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Articles Home » 1978 Articles » Small Faces, The - 1978 78 In The Shade
Small Faces, The - 1978 78 In The Shade

ARTIST: Small Faces, The
ALBUM: 78 In The Shade
LABEL: Atlantic
SERIAL: K 50468
YEAR: 1978
CD REISSUE: 2005, Wounded Bird, WOU 9171


LINEUP: Steve Marriott - guitar, vocals * Ian McLagan - keyboards, vocals * Rick Wills - bass, vocals * Kenny Jones - drums, vocals

Additional Musicians: Ronnie Lane - bass * Jimmy McCulloch - guitar * Madeline Bell, Sam T. Brown, Vicki Brown, Helen Chappelle, Liza Strike - background vocals

TRACK LISTING: 01 Over Too Soon * 02 Too Many Crossroads * 03 Let Me Down Gently * 04 Thinkin' About Love * 05 Stand By Me (Stand By You) * 06 Brown Man Do * 07 Real Sour * 08 Soldier Boy * 09 You Ain't See Nothing Yet * 10 Filthy Rich

A real head scratcher and a reunion that should never have happened, the Small Faces regrouping in 1976 was a disaster from the start. Original Face Ronnie Lane left the band before the ball started rolling and in the year of punk - 1976, few if any teenagers wanted to know from a band of former '60s geezers. Throw in some truly awful material and the resulting album 'Playmates' released in early 1977 was a complete non-starter. Gone was the charming '60s pop that made Small Faces so special in favor of a pubby blues rock more in line with guitarist Steve Marriott's previous outfit, the mighty Humble Pie minus the material. Fortunately with the cards stacked against the band, the tour did good business especially in Europe where Small Faces dug in their heels as both a headliner and opening act for the Doobie Brothers. With a second album in the works, on a bender Marriott infamous for his boozing lured troubled Wings guitarist Jimmy McCulloch from Paul McCartney to the Small Faces camp only to find McCulloch was even more fucked up than anyone knew.

The Songs
McCulloch didn't last long having already started the downward slide that would lead to his death a year later, but his guitar and vocals can be heard throughout '78 In The Shade' which made for a better album but not by much. Again, this would have made for a great Humble Pie long player four years earlier and 'Thinkin' About Love' is as good as it gets with a great chorus and bluesy vibe while 'Soldier Boy' finds the Small Faces in a gospel ballad mood and four minutes too long in my opinion. According to legend, the band recorded an orchestral version on the song with David Foster which was far more dramatic, but with the tapes lost it will never be heard. Album closer and pub rock sing-a-long 'Filthy Rich' ironically sums up what Small Faces were not. Despite Marriott in fine voice and giving it a go for old times sake, '78 In The Shade' was the wrong album at the wrong time and never had a chance to entice a record buying public already wooed by punk and disco.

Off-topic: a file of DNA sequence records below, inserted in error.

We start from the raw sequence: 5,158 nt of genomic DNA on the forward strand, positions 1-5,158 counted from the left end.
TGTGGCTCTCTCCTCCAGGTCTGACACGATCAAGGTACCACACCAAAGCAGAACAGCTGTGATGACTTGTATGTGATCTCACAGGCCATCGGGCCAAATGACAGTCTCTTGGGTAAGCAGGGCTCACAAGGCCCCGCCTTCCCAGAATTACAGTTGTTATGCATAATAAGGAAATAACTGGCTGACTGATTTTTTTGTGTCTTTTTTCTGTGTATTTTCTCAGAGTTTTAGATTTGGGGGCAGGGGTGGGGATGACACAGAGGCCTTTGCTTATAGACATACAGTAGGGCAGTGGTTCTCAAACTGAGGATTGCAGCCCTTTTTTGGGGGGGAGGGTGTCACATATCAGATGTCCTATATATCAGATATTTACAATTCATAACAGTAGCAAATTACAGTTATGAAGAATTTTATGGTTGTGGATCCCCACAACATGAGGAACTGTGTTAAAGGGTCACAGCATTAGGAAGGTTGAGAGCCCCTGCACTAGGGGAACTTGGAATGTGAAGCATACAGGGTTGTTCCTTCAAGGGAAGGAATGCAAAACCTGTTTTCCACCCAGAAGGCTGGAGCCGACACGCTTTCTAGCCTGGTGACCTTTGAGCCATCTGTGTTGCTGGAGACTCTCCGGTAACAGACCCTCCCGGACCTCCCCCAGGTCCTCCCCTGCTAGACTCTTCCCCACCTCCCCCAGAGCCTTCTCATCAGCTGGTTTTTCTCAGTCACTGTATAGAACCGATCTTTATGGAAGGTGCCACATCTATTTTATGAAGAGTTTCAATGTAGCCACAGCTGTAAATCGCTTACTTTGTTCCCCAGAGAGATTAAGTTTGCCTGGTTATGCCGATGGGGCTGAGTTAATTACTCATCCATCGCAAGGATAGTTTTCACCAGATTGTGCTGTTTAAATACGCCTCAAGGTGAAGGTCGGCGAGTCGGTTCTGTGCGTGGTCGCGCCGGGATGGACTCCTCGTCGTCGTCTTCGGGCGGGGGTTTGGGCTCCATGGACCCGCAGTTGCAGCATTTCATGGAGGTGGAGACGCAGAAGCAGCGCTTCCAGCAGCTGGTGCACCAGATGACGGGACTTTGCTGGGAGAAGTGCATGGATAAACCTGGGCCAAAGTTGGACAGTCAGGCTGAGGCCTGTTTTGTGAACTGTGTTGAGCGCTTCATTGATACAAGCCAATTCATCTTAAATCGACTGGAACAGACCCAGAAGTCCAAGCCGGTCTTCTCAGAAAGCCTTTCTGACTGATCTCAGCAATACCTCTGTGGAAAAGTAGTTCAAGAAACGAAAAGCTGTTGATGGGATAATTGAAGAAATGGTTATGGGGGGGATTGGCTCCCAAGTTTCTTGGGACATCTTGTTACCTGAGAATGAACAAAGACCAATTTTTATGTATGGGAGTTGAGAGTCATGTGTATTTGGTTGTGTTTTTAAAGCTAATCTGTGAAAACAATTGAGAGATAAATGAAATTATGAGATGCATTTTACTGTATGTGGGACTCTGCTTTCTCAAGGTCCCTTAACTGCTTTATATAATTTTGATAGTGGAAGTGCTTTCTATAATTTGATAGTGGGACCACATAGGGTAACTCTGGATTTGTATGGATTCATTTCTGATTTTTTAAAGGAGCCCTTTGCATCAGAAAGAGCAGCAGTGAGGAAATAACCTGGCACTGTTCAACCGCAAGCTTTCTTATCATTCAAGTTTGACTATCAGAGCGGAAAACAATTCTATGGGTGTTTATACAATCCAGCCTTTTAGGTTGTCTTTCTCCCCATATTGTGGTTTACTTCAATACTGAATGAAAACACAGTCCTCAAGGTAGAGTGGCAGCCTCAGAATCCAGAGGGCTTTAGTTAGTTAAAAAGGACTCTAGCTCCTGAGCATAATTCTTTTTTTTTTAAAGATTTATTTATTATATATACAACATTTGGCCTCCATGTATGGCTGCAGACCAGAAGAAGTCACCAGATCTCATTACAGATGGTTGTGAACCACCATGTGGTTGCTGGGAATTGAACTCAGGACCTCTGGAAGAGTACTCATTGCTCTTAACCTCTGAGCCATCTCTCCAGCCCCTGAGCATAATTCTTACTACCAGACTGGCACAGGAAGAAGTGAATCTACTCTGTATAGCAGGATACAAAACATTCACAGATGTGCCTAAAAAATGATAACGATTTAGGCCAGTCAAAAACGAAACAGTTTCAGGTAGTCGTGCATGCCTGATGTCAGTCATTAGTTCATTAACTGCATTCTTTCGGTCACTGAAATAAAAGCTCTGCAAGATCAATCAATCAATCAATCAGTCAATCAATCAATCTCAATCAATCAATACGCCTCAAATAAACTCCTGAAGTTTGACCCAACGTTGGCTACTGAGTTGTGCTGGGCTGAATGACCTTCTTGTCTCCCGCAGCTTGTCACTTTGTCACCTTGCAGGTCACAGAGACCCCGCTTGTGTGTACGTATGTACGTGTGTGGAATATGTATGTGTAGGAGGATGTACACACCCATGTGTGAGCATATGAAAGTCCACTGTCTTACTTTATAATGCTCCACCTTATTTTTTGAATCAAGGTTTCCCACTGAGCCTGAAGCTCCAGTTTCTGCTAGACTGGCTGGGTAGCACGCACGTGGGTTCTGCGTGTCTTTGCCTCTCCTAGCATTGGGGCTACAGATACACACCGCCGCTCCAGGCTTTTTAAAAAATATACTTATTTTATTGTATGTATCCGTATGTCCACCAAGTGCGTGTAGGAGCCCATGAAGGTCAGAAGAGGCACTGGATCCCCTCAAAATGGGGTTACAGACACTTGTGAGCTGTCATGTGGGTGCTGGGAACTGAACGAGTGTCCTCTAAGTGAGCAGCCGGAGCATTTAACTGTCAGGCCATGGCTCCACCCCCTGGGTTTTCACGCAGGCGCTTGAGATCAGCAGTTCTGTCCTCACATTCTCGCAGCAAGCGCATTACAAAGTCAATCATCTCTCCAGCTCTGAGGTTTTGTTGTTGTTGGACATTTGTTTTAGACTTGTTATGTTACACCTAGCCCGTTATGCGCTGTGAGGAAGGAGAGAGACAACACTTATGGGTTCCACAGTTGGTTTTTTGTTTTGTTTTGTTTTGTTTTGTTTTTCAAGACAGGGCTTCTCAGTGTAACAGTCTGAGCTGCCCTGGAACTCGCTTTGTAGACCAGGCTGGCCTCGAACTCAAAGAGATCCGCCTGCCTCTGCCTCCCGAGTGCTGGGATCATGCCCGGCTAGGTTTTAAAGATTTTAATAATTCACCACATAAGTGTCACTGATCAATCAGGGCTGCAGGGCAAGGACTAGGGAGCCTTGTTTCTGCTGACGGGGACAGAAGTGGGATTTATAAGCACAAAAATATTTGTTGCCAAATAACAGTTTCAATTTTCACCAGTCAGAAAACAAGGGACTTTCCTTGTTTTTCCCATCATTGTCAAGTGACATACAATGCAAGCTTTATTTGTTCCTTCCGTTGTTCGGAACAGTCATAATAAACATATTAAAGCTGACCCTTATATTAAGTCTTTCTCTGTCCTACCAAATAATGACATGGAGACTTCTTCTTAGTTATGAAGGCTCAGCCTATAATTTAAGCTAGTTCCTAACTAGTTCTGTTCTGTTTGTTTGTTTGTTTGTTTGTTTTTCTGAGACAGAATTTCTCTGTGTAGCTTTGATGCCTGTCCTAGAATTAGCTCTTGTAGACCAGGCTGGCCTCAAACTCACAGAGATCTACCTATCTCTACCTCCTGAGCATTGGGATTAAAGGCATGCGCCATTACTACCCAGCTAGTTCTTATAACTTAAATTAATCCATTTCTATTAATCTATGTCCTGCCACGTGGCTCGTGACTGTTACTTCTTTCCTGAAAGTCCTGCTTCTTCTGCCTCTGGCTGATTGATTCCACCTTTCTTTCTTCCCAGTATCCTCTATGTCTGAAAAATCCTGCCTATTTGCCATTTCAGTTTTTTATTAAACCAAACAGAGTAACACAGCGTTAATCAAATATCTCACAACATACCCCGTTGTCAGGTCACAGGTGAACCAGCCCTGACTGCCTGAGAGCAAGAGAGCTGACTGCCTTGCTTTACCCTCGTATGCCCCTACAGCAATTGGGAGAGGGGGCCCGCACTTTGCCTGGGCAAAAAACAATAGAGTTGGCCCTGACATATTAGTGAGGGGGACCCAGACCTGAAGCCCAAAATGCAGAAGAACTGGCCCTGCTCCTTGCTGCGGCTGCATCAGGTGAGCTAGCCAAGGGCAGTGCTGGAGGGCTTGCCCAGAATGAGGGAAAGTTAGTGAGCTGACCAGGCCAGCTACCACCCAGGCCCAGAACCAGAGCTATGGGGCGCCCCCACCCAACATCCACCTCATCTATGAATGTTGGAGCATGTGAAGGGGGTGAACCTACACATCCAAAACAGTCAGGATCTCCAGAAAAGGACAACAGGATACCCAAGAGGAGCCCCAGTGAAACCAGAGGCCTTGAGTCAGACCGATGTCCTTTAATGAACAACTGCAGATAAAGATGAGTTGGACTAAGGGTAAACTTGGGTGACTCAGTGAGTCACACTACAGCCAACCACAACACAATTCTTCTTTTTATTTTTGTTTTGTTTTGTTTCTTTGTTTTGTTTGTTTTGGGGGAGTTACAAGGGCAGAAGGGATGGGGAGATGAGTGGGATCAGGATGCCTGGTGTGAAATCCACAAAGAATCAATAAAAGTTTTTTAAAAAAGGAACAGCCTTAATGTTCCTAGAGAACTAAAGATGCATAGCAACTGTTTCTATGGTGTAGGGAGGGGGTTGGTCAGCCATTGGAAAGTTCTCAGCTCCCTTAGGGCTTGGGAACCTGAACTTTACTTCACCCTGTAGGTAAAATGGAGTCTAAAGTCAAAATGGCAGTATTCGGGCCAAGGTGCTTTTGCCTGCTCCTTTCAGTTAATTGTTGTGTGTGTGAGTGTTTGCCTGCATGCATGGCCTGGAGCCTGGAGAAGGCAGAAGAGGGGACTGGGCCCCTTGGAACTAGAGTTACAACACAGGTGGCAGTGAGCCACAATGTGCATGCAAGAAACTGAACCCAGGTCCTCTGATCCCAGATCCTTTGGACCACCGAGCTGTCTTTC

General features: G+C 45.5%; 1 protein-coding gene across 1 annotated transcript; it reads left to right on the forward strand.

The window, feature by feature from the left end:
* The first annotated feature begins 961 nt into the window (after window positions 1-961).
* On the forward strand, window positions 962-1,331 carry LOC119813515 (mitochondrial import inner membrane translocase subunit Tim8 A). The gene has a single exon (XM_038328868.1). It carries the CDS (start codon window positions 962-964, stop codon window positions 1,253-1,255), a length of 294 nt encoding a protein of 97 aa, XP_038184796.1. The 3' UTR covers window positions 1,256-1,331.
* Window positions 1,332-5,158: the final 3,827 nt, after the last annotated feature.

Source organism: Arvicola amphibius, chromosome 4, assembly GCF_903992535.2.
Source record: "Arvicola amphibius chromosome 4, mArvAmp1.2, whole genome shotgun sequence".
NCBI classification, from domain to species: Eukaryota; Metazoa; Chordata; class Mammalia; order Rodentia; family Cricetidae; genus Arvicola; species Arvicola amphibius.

In Summary
There would never be another Small Faces album and most would agree it was for the best. Following another European tour drummer Kenny Jones would move on to The Who replacing the late Keith Moon while Rick Wills found a long running spot in Foreigner. Steve Marriott reformed Humble Pie with some commercial success only to fade into a drug and alcohol induced haze throughout most of the '80s and '90's. Prior to his tragic death in 1991, Marriott traveled to the states meeting with Peter Frampton and the potential of reforming Humble Pie for a third time. What might have been? Sadly he never saw his influence on a long list of guitar players, or the 'Brit pop' movement of the mid 90's and bands like Oasis and Ocean Colour Scene which owed a huge debt to the original Small Faces. Pick up a 'best of' for the real deal.

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